Now maybe this has already been done (I know some research has been done), but on the subject of forgetfulness, wouldn’t a device like this be helpful outside the realms of mental illness? Forgetulness tends to go hand in hand with age, and the western world has an ageing population. Old people as a group need more medication than young people. Would an implant of necessity have to be in the brain, and could the delivery system be command rather than demand driven?

 
Flag Post

Topic: Serious Discussion / What the hell is wrong with the country?

I don’t know about America, but in the UK it is customary, in the absence of GPS device or map, to stop the vehicle and ask someone the way. Hamster’s employee doesn’t appear to have a great deal of gumption.

 
Flag Post

Topic: Serious Discussion / What the hell is wrong with the country?

As an old fashioned Brit, I must say I have considerable sympathy with your viewpoint here. I was taught basic map reading in the Scouts, and some more advanced stuff when I was in the CCF. While it may not be as important as it used to be, I still see it as a useful life skill. That this young woman took offence at being offered a free lesson does seem rather odd, but if you bawled her out like a sergeant-major, perhaps understandable.

Still, it’s another lesson learned the hard way! I do take karma’s point that these are just kids looking to pay their way through college, but personally, I think that the younger generations have become too reliant on technology that can let them down when they need it the most. Have you made sure they all know how to change a tyre, because one day one of them may need to do that too.

 
Flag Post

Topic: Serious Discussion / Why does Politics created?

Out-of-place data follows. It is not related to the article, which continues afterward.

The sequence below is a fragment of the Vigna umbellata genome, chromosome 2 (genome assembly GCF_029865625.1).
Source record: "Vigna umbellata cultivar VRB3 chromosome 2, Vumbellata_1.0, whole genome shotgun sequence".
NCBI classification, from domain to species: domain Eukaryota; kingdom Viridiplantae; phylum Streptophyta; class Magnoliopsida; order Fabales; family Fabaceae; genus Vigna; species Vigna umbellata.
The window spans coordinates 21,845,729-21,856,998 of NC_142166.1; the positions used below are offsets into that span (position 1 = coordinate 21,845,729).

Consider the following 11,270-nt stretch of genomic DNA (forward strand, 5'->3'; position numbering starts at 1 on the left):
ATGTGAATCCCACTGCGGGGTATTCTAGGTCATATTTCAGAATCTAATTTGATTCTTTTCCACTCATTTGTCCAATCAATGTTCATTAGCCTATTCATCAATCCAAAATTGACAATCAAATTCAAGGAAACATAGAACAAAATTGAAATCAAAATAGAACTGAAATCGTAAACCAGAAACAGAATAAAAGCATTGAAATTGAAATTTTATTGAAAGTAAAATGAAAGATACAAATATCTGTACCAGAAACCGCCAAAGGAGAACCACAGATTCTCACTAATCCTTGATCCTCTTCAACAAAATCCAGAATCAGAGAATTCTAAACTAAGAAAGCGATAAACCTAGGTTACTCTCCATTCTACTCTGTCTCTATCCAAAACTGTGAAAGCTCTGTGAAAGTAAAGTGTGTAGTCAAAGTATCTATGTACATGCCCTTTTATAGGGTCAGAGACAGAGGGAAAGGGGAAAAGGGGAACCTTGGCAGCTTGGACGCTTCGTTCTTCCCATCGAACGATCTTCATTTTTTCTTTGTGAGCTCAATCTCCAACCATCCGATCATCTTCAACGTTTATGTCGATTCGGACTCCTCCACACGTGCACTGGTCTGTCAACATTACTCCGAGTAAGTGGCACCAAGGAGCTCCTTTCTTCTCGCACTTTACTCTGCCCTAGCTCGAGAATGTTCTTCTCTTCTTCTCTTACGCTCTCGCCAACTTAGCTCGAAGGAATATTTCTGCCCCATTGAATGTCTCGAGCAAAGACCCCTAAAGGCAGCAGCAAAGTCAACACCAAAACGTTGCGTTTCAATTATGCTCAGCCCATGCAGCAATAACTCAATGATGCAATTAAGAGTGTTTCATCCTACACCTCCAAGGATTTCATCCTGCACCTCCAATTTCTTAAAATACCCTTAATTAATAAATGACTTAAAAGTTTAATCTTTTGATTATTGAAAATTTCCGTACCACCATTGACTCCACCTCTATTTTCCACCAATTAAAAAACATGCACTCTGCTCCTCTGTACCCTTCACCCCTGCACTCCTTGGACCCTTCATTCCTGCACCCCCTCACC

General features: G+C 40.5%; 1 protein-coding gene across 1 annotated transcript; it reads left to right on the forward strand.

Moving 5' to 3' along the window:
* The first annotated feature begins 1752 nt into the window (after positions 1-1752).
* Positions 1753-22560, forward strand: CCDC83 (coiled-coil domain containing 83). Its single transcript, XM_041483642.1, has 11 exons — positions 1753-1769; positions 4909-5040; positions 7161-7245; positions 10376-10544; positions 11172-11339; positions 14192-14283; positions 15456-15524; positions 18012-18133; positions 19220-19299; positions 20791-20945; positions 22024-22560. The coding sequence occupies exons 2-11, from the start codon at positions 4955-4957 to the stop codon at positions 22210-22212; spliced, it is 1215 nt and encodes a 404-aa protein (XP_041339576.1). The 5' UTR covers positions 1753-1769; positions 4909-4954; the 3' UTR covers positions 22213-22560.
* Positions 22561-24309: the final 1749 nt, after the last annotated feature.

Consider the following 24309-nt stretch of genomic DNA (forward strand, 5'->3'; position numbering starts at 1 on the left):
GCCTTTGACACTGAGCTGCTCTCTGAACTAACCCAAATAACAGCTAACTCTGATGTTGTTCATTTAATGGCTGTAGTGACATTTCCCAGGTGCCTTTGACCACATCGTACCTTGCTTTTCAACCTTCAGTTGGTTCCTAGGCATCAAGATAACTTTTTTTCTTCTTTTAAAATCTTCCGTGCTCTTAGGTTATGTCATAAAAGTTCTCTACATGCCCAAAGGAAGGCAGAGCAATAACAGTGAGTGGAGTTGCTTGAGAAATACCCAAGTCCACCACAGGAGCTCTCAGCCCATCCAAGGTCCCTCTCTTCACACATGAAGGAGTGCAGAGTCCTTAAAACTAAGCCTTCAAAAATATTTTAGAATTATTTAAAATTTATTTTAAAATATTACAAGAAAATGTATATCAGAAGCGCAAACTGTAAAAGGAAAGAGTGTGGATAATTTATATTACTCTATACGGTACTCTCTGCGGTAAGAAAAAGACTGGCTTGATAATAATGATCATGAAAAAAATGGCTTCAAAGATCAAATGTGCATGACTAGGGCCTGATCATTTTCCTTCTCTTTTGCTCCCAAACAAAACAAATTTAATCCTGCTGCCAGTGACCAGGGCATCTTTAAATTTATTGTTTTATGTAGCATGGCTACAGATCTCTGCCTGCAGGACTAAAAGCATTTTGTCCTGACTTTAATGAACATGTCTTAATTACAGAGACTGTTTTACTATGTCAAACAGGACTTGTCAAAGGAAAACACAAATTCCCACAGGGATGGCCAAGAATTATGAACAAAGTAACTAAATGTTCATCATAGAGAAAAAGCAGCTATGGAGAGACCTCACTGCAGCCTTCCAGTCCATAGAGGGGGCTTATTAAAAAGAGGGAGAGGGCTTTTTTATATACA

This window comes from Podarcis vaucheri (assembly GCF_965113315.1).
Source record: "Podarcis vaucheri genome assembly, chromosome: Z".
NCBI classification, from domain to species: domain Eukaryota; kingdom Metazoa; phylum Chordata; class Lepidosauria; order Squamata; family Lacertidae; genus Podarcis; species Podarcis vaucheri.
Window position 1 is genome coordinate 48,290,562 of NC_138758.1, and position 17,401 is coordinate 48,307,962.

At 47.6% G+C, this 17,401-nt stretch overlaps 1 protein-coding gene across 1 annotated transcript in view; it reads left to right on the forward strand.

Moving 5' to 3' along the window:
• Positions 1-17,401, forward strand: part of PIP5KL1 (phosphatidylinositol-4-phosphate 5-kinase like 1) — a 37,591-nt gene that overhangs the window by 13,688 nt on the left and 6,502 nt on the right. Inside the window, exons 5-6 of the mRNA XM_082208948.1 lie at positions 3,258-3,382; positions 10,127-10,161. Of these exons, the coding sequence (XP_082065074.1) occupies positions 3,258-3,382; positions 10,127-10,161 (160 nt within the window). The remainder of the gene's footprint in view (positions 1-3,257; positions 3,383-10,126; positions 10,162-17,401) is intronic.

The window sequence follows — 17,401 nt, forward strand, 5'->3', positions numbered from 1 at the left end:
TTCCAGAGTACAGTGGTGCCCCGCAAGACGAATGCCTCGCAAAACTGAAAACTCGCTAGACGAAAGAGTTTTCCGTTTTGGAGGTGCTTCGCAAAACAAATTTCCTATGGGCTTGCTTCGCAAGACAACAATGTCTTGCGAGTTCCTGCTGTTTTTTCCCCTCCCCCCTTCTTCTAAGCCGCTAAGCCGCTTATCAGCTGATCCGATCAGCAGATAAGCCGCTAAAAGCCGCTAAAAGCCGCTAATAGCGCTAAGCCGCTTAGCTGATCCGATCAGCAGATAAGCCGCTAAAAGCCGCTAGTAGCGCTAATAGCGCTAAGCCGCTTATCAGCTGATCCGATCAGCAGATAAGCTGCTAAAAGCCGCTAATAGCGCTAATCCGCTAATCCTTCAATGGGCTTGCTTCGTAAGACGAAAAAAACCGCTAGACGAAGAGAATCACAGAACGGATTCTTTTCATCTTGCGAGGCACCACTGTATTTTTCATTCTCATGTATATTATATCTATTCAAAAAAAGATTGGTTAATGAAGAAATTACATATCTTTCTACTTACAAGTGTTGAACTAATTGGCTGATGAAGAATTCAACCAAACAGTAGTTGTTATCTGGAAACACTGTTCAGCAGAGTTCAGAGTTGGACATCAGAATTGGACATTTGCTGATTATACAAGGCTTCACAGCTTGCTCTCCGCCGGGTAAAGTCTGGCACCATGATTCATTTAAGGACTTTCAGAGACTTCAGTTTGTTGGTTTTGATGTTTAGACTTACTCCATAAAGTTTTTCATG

Hello Liam. Kumusta ka?

Politics isn’t something we created, it’s part of the human condition. It’s about discussing ideas and policies, deciding what the best course of action should be in any given set of circumstances. Without politics, nothing constructive would ever get done. It can operate at all levels from famiy decisions to national decisions of great importance to millions of people.

Now while I see my own government as being pretty inept at times, I don’t see a lot of corruption in it. Did you have any particular government in mind, or do you think they are all corrupt?

 
Flag Post

Topic: Serious Discussion / Pope-uri: tidbits on Francis

Ergo, I might wonder if having so little [power] might cause a Pope to be a bit cautious about taking positions that could have a disastrous effect on it.

Popes are involved in modern politics, though not necessarily in the USA. If you take the birth control issue, in some parts of the Catholic world it goes far beyond religion. In countries like Brazil or the Philipines, or in parts of Africa, overpopulation in the lower echelons of society is a serious social and economic problem, but that has never stopped the Vatican from speaking out, inevitably upsetting some people along the way.